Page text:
A History of West Clandon

Edited by Mrs Nancy Baster from contributions from Mr J Purkiss, The Rev J Cresswell and others
From ‘The Clandons, A Look into the Past’ published by the Clandon Society and the Parish Councils of East and West Clandon in 1991.

The Feudal Manor (1066-1500)

Early reference to the two Clandons go back to Anglo-Saxon times. Some traces have been found of Iron Age occupation and signs of Roman habitation, but the early settlements owed their existence to their situation at the foot of the North Downs, where water was available on the spring line where the chalk meets to clay.

The name Clandon is derived from clenedune or ‘Clean Down’, meaning open downland free from scrub.    Early documents refer to Clenedune (East Clandon) and Altera Clenedune (West Clandon). By the 13th Century, references are found to East Clandon or Clandon Abbatis and West Clandon or Clandon Regis, referring to a significant difference between the two villages,  which affected the history of their later development and at one time nearly brought the two villages to blows.

The early period come to an end with the Norman invasion in 1066, and is marked 20 years later by the great Domesday Book of 1086. This took into account the redistribution of the lands of the Anglo-Saxon lords to William’s followers after the Conquest. The Survey for almost all of England recorded what and how much each landowner held inland and livestock and what it was worth. The Domesday Book gives a fascinating glimpse of the two villages at the time.

West Clandon is described as a manor belonging to Edward, Bishop of Salisbury, owned by one Hugh. It was assessed at 2.5hides (about 250 acres) and included arable and woodland, most of the land belonging to the Lord’s desmene, that is manor house land not let out to tenants. The Church is also mentioned and a mill believed to be at the north end of the north lake in Clandon Park. There were 4 villeins and 5 bordars making a total of 9 families apart from the Lord’s family his entourage and serfs. The total population was possibly between 60 and 80 persons.

Later,  West Clandon was owned by a series of neighbouring families, which included the Westons of Albury (1294-1441), followed by the Slyfields of Great Bookham (1441-1638).

Agriculture was organised on the common-field system with strict rules about the use of the common fields for cultivation and pasturing of cattle, with fines for their infringement. Outside the lord’s demesne most land was held copyhold, with the tenant obliged to provide services and dues in kind to the lord, including the provision of so many days work on the lord’s demesne, and the obligation to meet the lord’s claim to the best beast on the holding on the death of the tenant. Villages were basically self-sufficient communities with lords and villeins bound together by mutual obligations.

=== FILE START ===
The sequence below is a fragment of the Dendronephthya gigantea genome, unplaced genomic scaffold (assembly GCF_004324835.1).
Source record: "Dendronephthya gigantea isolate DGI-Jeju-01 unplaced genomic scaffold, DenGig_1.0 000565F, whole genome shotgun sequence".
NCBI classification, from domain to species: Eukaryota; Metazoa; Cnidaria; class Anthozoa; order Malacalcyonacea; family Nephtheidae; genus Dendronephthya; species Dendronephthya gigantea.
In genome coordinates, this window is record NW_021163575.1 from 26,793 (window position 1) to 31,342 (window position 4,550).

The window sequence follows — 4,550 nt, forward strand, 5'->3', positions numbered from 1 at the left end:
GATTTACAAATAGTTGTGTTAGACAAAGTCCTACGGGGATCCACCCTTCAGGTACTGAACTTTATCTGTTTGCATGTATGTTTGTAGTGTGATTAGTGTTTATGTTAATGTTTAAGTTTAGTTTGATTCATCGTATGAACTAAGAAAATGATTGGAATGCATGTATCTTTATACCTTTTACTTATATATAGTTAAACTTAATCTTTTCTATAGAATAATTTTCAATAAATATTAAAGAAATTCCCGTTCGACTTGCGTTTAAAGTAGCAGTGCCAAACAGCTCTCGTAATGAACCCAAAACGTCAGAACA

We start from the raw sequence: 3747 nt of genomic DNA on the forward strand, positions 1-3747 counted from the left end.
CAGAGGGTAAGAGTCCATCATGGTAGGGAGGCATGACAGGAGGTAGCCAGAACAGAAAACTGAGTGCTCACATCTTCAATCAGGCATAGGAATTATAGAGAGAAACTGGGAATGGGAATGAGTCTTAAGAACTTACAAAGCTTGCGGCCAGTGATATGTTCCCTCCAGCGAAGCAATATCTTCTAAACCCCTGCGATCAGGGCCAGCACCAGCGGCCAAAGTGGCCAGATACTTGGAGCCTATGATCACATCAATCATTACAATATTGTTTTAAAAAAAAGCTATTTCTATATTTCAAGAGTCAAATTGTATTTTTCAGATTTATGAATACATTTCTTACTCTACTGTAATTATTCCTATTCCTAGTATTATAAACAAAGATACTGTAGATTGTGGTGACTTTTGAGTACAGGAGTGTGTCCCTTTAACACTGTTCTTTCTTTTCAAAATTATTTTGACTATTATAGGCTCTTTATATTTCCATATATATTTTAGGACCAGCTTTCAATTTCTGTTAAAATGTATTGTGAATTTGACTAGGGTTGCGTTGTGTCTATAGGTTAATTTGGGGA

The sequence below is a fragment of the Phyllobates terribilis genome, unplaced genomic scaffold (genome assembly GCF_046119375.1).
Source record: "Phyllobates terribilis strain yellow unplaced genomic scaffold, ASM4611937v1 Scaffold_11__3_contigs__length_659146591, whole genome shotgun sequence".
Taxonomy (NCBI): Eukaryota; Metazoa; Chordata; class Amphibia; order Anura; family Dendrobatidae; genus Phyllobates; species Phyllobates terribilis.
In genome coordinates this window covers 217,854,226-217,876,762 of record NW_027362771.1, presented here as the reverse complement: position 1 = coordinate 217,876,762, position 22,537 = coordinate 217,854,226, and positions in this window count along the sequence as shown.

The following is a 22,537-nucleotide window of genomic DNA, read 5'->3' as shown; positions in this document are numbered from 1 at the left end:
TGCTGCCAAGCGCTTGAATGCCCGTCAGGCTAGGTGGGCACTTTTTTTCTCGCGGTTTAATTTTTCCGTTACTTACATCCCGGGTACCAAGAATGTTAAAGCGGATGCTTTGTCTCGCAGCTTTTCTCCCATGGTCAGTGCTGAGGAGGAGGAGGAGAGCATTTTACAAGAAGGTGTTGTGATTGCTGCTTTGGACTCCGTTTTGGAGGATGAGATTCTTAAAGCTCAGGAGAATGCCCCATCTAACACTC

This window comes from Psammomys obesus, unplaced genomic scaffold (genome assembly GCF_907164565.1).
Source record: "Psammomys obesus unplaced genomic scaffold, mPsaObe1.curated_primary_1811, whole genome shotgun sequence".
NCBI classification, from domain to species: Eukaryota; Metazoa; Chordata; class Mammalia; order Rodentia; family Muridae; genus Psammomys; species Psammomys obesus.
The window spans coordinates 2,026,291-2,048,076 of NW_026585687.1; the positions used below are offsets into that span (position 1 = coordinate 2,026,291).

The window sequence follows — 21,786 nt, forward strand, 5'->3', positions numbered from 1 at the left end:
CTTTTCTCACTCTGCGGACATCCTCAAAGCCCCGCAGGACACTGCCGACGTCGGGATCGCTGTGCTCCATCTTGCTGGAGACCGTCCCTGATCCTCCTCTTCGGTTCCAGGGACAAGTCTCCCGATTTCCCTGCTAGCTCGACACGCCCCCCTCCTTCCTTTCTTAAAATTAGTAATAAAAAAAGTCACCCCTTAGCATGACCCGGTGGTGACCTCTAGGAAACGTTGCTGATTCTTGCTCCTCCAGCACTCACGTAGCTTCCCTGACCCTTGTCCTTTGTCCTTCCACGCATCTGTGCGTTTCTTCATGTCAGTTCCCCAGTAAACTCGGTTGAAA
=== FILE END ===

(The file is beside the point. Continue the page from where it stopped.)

The affairs of the manor were discussed by the Court Baron, which dealt with changes in tenure of copyholders and with matters relating to the good running of the manor.

In feudal times,  the role of the church in village life was bound up with the life of the manor. Although in theory the clergy were nominated by the Bishop, in practice the parish priest was dependent on the lord of the manor for protection and for land for church and house; and from time immemorial the priest depended on the payment of tithes, the tenth part of the produce of the villagers. The right of the lord to nominate the local priest was generally recognised and the advowsen,  as it was called went with the lordship of the manor. At the same time the parish church was the centre or religious life in the Village and the parish priest reigned within the walls of his church. He said the mass in Latin attended by all in the parish. He kept the parish records. The Church was both sanctuary and village hall providing instruction and succour in need.

In the 13th Century, the Knights Templar, an order of military monks, established an administrative headquarters on the site of the present Temple Court, now the home of the Onslow family. Rebuilding the old Anglo-Saxon Church started in 1180 and when in 1310 the Westons held the lordship of the manor they went to great lengths to develop St Peter and St Paul as a parish church. William de Weston presented his son Richard to the living, and added many features to the church which can still be seen. (see Church History). Rectors at the time seem to have been persons of spirit, if one can judge from one rector of West Clandon, who was embroiled in a number of lawsuits, and in 1319 was involved in a scandalous raid on East Horsley.

By 1500 the population of the villages appears to have been much the same as it was at the time of Domesday, in spite of fluctuations in time of war or plague. Dwellings for the most part would have been very primitive with mud floors and holes in the roof for smoke to escape, although the use of more substantial materials was beginning towards the end of the period.   Already by 1500 the linear patter of village development was visible in West Clandon.